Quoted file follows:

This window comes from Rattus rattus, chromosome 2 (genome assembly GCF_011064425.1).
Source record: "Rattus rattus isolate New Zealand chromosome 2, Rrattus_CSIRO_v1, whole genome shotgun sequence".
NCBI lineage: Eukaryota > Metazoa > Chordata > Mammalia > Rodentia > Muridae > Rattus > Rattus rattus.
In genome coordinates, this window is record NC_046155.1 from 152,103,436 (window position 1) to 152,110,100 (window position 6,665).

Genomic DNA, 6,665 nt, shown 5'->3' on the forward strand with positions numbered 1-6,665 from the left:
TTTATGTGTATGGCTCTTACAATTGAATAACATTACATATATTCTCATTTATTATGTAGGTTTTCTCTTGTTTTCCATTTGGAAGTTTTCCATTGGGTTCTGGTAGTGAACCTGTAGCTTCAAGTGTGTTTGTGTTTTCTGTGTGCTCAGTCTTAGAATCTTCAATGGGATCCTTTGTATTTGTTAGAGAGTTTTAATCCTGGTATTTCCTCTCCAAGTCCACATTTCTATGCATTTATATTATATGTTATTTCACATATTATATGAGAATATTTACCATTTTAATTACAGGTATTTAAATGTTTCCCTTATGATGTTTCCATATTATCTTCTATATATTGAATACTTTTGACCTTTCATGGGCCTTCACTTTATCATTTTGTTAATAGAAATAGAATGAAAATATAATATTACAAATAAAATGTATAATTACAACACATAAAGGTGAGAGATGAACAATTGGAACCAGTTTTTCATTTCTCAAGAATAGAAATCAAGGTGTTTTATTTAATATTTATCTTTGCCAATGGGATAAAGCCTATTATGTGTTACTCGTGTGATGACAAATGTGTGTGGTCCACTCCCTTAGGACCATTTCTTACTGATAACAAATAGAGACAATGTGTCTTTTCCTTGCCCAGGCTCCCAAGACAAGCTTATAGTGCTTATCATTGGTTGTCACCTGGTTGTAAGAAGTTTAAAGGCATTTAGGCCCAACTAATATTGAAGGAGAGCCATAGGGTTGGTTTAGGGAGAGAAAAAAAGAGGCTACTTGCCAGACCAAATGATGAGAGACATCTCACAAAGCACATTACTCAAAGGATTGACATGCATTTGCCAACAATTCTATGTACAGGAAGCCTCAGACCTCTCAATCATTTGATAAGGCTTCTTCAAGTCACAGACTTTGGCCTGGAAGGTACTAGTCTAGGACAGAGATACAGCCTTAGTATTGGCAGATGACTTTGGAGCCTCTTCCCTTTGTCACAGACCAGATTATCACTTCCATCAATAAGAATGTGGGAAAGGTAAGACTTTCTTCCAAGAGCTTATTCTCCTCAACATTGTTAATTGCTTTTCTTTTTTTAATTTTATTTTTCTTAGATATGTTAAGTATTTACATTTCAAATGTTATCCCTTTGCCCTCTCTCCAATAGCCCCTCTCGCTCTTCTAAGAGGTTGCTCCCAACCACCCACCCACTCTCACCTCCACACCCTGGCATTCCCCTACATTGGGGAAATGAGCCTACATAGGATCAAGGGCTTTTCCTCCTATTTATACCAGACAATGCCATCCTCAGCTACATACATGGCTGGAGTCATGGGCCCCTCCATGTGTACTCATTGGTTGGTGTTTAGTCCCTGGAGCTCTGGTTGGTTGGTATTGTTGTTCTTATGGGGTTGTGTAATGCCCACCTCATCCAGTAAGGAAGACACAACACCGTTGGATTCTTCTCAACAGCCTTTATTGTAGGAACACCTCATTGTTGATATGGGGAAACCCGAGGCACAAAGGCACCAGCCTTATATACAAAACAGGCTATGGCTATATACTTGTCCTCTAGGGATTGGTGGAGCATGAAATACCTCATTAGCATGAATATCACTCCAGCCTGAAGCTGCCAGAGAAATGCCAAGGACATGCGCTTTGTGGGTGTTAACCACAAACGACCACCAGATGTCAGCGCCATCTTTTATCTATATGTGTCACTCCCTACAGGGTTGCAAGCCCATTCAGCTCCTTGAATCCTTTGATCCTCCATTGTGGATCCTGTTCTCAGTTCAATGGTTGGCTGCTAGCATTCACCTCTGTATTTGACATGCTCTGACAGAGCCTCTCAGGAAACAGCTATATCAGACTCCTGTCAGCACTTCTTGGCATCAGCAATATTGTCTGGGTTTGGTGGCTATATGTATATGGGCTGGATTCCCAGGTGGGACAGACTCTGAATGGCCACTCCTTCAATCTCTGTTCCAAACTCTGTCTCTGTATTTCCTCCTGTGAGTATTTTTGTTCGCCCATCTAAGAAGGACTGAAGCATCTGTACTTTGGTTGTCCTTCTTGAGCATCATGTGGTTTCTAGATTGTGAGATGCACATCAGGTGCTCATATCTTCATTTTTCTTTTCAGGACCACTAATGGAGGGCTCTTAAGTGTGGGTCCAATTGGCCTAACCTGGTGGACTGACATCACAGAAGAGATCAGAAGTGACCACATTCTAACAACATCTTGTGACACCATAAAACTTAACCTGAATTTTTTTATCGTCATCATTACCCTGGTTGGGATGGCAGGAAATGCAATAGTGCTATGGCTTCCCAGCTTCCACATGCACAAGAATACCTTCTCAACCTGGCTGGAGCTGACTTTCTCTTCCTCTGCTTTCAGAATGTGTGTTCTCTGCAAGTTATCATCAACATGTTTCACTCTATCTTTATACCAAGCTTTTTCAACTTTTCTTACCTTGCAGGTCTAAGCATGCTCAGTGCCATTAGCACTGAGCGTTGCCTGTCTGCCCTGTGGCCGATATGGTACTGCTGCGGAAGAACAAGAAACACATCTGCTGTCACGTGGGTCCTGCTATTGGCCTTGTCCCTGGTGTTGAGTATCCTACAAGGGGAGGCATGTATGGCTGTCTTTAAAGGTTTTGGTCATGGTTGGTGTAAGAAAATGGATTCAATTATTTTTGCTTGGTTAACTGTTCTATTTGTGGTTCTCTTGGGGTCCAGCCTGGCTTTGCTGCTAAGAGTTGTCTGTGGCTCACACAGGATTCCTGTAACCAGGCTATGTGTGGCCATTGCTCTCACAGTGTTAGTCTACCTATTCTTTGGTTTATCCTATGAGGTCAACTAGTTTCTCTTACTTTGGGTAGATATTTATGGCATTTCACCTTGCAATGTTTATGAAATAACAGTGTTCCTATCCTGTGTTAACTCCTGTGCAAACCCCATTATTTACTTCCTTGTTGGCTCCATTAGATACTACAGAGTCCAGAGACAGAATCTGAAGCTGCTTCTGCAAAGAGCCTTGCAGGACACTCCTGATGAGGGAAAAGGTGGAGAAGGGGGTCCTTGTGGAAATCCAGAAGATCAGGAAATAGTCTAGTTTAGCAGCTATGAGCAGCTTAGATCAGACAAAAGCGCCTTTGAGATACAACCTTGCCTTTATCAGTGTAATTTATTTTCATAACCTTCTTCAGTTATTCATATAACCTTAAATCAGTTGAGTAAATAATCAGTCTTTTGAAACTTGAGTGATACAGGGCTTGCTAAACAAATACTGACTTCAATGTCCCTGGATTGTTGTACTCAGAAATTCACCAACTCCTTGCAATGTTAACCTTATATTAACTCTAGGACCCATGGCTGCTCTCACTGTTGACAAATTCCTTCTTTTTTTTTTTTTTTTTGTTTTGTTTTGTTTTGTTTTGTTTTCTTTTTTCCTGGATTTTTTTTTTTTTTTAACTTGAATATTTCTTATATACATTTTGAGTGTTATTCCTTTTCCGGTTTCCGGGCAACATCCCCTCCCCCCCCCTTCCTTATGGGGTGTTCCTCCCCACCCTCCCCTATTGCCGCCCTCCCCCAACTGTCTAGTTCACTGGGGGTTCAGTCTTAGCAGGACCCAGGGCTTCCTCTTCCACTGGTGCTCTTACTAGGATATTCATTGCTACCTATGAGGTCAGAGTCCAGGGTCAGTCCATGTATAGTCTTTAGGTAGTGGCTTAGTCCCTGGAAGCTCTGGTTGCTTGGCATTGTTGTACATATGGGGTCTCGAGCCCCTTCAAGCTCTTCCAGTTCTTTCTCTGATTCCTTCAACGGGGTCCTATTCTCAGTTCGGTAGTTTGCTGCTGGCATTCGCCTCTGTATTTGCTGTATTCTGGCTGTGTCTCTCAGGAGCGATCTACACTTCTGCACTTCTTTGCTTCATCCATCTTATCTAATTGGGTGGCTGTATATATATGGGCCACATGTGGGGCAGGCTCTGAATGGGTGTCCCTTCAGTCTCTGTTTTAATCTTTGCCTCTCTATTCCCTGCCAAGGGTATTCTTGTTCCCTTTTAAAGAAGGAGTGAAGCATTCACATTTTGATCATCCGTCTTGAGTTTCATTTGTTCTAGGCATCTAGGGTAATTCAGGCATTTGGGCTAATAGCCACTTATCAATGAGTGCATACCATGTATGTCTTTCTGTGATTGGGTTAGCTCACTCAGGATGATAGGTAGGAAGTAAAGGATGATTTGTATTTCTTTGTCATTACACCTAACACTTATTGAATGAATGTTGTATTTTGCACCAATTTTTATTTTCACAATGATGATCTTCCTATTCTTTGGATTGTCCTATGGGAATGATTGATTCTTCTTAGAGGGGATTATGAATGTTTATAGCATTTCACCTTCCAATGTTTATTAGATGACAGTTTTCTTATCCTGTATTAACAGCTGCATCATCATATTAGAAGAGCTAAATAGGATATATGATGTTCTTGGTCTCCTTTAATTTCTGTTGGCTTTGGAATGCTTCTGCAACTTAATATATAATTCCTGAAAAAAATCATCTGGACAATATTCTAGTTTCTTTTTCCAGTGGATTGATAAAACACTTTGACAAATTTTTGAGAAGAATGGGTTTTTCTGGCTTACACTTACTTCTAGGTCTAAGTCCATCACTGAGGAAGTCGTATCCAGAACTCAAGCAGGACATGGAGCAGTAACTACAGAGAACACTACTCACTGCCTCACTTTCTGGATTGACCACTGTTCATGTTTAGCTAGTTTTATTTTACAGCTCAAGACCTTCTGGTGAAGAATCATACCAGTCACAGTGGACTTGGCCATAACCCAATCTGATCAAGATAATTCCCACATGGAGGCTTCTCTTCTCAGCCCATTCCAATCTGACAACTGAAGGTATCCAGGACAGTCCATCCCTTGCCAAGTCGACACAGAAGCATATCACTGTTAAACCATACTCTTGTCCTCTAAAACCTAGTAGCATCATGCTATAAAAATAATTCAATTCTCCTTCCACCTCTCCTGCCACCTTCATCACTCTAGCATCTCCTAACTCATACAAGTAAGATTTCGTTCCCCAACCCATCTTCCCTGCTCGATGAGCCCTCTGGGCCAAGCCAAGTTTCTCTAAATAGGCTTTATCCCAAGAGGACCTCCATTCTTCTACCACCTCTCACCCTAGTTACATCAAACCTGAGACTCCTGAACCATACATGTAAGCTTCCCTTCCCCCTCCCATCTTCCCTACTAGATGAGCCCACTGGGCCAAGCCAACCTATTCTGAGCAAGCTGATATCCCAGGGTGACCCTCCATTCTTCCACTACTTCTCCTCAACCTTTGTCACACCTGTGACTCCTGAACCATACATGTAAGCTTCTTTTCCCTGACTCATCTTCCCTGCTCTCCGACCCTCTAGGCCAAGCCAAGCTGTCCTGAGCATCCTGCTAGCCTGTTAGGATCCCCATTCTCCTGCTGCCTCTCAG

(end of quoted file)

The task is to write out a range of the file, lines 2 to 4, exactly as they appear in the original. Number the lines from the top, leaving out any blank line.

Source record: "Rattus rattus isolate New Zealand chromosome 2, Rrattus_CSIRO_v1, whole genome shotgun sequence".
NCBI lineage: Eukaryota > Metazoa > Chordata > Mammalia > Rodentia > Muridae > Rattus > Rattus rattus.
In genome coordinates, this window is record NC_046155.1 from 152,103,436 (window position 1) to 152,110,100 (window position 6,665).